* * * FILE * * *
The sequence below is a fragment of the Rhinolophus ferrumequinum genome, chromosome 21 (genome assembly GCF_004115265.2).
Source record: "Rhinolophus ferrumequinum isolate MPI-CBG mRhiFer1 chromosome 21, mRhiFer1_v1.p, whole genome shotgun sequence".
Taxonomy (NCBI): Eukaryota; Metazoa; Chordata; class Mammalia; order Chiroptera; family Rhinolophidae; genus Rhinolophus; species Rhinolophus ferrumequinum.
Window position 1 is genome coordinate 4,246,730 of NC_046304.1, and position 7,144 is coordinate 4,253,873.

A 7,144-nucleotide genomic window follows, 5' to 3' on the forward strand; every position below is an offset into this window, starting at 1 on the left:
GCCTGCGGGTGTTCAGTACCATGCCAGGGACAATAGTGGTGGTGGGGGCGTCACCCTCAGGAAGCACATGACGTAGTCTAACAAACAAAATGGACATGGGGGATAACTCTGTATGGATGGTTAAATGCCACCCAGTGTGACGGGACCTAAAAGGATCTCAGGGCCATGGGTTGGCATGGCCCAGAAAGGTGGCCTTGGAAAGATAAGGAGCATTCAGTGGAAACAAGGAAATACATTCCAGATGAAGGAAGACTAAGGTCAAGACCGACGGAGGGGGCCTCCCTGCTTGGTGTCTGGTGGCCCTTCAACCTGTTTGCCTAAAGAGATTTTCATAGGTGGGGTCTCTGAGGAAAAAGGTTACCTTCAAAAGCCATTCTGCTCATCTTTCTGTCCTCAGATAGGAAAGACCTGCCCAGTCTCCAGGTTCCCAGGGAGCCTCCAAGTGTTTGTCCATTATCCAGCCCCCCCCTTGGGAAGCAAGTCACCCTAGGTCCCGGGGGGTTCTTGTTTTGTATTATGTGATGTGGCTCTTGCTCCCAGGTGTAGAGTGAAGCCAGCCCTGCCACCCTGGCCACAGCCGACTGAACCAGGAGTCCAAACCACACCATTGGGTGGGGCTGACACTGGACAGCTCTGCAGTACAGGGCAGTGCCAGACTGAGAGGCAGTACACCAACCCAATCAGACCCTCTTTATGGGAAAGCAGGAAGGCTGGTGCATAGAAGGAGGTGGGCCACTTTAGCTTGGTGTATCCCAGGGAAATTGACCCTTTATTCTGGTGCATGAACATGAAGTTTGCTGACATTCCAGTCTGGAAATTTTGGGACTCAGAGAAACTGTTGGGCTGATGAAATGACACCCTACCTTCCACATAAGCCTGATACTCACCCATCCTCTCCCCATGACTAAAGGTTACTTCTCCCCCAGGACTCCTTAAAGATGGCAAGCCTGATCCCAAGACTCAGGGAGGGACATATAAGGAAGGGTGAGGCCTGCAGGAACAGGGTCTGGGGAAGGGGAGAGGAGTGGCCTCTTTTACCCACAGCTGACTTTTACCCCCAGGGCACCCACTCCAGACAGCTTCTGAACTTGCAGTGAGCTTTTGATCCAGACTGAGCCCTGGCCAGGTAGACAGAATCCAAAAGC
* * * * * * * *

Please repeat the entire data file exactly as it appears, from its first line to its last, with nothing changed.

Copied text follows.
The sequence below is a fragment of the Rhinolophus ferrumequinum genome, chromosome 21 (genome assembly GCF_004115265.2).
Source record: "Rhinolophus ferrumequinum isolate MPI-CBG mRhiFer1 chromosome 21, mRhiFer1_v1.p, whole genome shotgun sequence".
Taxonomy (NCBI): Eukaryota; Metazoa; Chordata; class Mammalia; order Chiroptera; family Rhinolophidae; genus Rhinolophus; species Rhinolophus ferrumequinum.
Window position 1 is genome coordinate 4,246,730 of NC_046304.1, and position 7,144 is coordinate 4,253,873.

A 7,144-nucleotide genomic window follows, 5' to 3' on the forward strand; every position below is an offset into this window, starting at 1 on the left:
GCCTGCGGGTGTTCAGTACCATGCCAGGGACAATAGTGGTGGTGGGGGCGTCACCCTCAGGAAGCACATGACGTAGTCTAACAAACAAAATGGACATGGGGGATAACTCTGTATGGATGGTTAAATGCCACCCAGTGTGACGGGACCTAAAAGGATCTCAGGGCCATGGGTTGGCATGGCCCAGAAAGGTGGCCTTGGAAAGATAAGGAGCATTCAGTGGAAACAAGGAAATACATTCCAGATGAAGGAAGACTAAGGTCAAGACCGACGGAGGGGGCCTCCCTGCTTGGTGTCTGGTGGCCCTTCAACCTGTTTGCCTAAAGAGATTTTCATAGGTGGGGTCTCTGAGGAAAAAGGTTACCTTCAAAAGCCATTCTGCTCATCTTTCTGTCCTCAGATAGGAAAGACCTGCCCAGTCTCCAGGTTCCCAGGGAGCCTCCAAGTGTTTGTCCATTATCCAGCCCCCCCCTTGGGAAGCAAGTCACCCTAGGTCCCGGGGGGTTCTTGTTTTGTATTATGTGATGTGGCTCTTGCTCCCAGGTGTAGAGTGAAGCCAGCCCTGCCACCCTGGCCACAGCCGACTGAACCAGGAGTCCAAACCACACCATTGGGTGGGGCTGACACTGGACAGCTCTGCAGTACAGGGCAGTGCCAGACTGAGAGGCAGTACACCAACCCAATCAGACCCTCTTTATGGGAAAGCAGGAAGGCTGGTGCATAGAAGGAGGTGGGCCACTTTAGCTTGGTGTATCCCAGGGAAATTGACCCTTTATTCTGGTGCATGAACATGAAGTTTGCTGACATTCCAGTCTGGAAATTTTGGGACTCAGAGAAACTGTTGGGCTGATGAAATGACACCCTACCTTCCACATAAGCCTGATACTCACCCATCCTCTCCCCATGACTAAAGGTTACTTCTCCCCCAGGACTCCTTAAAGATGGCAAGCCTGATCCCAAGACTCAGGGAGGGACATATAAGGAAGGGTGAGGCCTGCAGGAACAGGGTCTGGGGAAGGGGAGAGGAGTGGCCTCTTTTACCCACAGCTGACTTTTACCCCCAGGGCACCCACTCCAGACAGCTTCTGAACTTGCAGTGAGCTTTTGATCCAGACTGAGCCCTGGCCAGGTAGACAGAATCCAAAAGC